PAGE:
Divine Support Systems by Rose Hope
Photo by Gemma Chua-Tran
Let’s start off by defining what I call a “Divine” Support System. Basically, everyone needs support. Your Divine Support System are individuals "close" to you that you can count on to motivate, stimulate, participate consistently, and set you straight when you need it. These people are genuinely happy to see you succeed and do not constantly compare your wins or losses to theirs. The beauty of this concept is after close evaluation, your list may be any number of people. This leaves room for growth and building new networks. Let’s evaluate the word “close.” Your Divine Support System may not be the friends you hang out with regularly or your family. They may not even be in your city or state, but they are close to you in state of mind. They appreciate your thoughts/ideas, but challenge you, sparking new ideas and overall success in your ventures.
Sit down and make a list of who is there when things are good and bad. Then evaluate what they brought to the table. Did they help, hurt, or simply spectate? A lot of our inner circles are filled with spectators. They listen and nod, but add no value to the scene at hand. Some of us are unfortunately surrounded by individuals who simply want us to fail. Not because they are evil people, but because they like you only in your current state. They do not want you to do better than what they perceive is better than them.
Family can definitely be great additions to one's Divine Support System. Just be mindful that family often has preconceived notions of each other based on the past. Family members can sometimes hold on to "generational curses." They may be less open to you trying new things or suggestions they assume “are not you.” These assumptions can be limiting and hold you back. Sometimes family members speak from their frame of reference, meaning where they have been and what they have done. Some things are better collaborated on with those of like mind, vision, and experience. Break down those you spend your time with often - whether friend, associate or family. Make your list accordingly.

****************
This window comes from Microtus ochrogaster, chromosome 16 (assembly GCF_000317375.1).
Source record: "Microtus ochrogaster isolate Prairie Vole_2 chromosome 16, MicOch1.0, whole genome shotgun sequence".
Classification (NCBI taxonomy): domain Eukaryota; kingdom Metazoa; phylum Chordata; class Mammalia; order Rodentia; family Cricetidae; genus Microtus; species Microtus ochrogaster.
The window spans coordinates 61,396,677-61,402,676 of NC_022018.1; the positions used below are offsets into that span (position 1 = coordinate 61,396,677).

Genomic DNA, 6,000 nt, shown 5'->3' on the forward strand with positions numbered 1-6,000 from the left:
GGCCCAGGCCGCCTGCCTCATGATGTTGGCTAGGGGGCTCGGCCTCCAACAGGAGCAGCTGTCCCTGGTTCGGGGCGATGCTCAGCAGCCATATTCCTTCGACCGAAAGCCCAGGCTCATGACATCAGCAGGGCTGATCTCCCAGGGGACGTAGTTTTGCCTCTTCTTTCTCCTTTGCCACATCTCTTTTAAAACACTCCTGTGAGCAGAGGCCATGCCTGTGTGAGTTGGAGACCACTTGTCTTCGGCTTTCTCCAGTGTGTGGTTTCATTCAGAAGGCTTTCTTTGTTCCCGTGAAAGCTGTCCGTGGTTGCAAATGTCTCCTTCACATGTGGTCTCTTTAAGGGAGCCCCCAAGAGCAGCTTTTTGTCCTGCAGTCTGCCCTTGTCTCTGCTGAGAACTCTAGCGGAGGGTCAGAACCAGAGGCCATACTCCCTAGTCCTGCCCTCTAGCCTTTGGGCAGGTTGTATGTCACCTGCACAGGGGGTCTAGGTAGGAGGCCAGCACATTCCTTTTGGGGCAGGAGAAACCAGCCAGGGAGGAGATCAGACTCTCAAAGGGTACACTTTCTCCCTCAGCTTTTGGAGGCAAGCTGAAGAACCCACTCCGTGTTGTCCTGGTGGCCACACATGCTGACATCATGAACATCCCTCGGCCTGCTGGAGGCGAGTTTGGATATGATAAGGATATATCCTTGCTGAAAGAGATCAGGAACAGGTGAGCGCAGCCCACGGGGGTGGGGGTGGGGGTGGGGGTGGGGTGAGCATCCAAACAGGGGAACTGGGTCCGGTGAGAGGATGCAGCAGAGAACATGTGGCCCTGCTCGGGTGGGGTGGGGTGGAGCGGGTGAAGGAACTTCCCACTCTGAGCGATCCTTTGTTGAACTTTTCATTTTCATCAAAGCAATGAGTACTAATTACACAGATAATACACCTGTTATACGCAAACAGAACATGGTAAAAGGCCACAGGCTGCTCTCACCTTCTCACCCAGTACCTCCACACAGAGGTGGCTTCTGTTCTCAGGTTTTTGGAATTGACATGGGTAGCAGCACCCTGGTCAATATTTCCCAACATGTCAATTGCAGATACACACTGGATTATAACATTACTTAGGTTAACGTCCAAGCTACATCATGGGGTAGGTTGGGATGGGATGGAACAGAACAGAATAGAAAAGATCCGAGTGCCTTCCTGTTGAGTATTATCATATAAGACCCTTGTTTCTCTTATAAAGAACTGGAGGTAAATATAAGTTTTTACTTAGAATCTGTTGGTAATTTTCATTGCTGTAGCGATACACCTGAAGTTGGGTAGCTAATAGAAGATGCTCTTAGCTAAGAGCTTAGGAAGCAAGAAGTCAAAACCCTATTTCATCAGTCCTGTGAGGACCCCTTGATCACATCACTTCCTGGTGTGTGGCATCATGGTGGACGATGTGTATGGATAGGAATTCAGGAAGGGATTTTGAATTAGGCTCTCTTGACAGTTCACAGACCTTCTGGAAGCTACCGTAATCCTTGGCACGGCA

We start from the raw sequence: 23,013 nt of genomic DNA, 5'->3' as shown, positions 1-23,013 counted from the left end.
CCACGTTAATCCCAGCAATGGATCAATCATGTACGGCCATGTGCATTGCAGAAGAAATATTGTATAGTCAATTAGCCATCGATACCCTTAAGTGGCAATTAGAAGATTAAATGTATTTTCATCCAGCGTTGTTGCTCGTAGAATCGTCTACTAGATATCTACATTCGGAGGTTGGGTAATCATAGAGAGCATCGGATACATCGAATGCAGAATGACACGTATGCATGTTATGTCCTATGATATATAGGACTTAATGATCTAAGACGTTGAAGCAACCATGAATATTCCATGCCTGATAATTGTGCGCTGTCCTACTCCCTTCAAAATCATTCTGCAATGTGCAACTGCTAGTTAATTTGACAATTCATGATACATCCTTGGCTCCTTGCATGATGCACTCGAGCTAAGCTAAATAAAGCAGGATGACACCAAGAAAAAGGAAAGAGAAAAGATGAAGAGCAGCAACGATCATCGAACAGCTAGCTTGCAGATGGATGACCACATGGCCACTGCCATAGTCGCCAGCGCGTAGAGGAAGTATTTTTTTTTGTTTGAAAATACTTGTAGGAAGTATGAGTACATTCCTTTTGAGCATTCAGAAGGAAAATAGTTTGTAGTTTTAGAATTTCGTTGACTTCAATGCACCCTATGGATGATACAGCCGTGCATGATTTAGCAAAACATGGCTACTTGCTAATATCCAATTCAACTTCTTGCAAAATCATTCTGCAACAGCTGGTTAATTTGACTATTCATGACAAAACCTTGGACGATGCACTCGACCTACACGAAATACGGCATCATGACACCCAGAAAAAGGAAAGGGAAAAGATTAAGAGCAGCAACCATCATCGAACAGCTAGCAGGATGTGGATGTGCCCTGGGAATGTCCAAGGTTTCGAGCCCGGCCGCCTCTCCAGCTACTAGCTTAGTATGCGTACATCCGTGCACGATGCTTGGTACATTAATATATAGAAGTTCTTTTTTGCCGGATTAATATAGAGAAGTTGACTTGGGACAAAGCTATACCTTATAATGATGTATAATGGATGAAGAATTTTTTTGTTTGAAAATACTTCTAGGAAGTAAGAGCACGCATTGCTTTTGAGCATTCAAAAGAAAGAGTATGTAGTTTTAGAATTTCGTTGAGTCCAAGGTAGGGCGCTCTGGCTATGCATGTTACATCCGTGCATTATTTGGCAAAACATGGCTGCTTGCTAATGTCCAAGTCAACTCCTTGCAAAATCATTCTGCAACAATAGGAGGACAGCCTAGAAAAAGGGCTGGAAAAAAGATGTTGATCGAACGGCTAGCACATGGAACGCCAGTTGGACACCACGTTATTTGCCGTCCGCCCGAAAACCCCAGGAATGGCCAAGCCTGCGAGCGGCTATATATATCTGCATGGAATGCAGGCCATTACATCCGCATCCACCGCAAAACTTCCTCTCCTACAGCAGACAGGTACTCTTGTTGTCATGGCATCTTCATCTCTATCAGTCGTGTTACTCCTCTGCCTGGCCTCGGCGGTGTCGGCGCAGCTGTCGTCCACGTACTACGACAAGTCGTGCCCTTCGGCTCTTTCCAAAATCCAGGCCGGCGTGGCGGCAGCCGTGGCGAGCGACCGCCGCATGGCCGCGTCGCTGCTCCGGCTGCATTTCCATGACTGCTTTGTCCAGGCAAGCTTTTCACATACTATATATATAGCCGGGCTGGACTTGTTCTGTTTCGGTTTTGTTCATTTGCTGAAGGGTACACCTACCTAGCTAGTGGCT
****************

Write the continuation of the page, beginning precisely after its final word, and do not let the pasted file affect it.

Everyone in your Divine Support System may not bring the same resources to the table. However, they bring positive energy and you leave conversations with them feeling almost rejuvenated. They are consistently happy to brainstorm and collaborate with you no matter how often you see each other face-to-face or speak. They consistently remind you why they are one of the top nine people in your life. They never treat you like a burden or make you feel stupid or inferior for coming to them. You may not be in everyone’s Divine Support System, and that’s ok. Make sure when given the opportunity to support others, you practice the supportive characteristics you seek. If an individual rarely reciprocates the same support that brings forth positive change and overall positive energy, it may be time to distance yourself. One-way relationships are not healthy and end with one or both parties feeling used or bitter.
We can't forget to discuss the spectators, the haters, the bitter Bettys, and the negative Nancys. You see their traits, but you make excuses for them and keep them around. The more you associate with them, the more you will unconsciously become like them. Like the old saying goes, “Birds of the same feathers flock together”. If these spectators are not who you want to become in the future, get your “long-handled spoon” ready and keep them at a distance.
I would also encourage you to evaluate yourself and be honest about why certain people are attracted to you in the first place. If you find yourself feeling like a scapegoat repeatedly, it may be time to get assertive, set boundaries, and let people go. Don’t feel obligated to be mentally and emotionally drained by others, especially if they are incapable of filling anyone back up but themselves. Implementing these life changes will exponentially improve your mind, body, and spirit.
Rose Hope, Licensed Therapist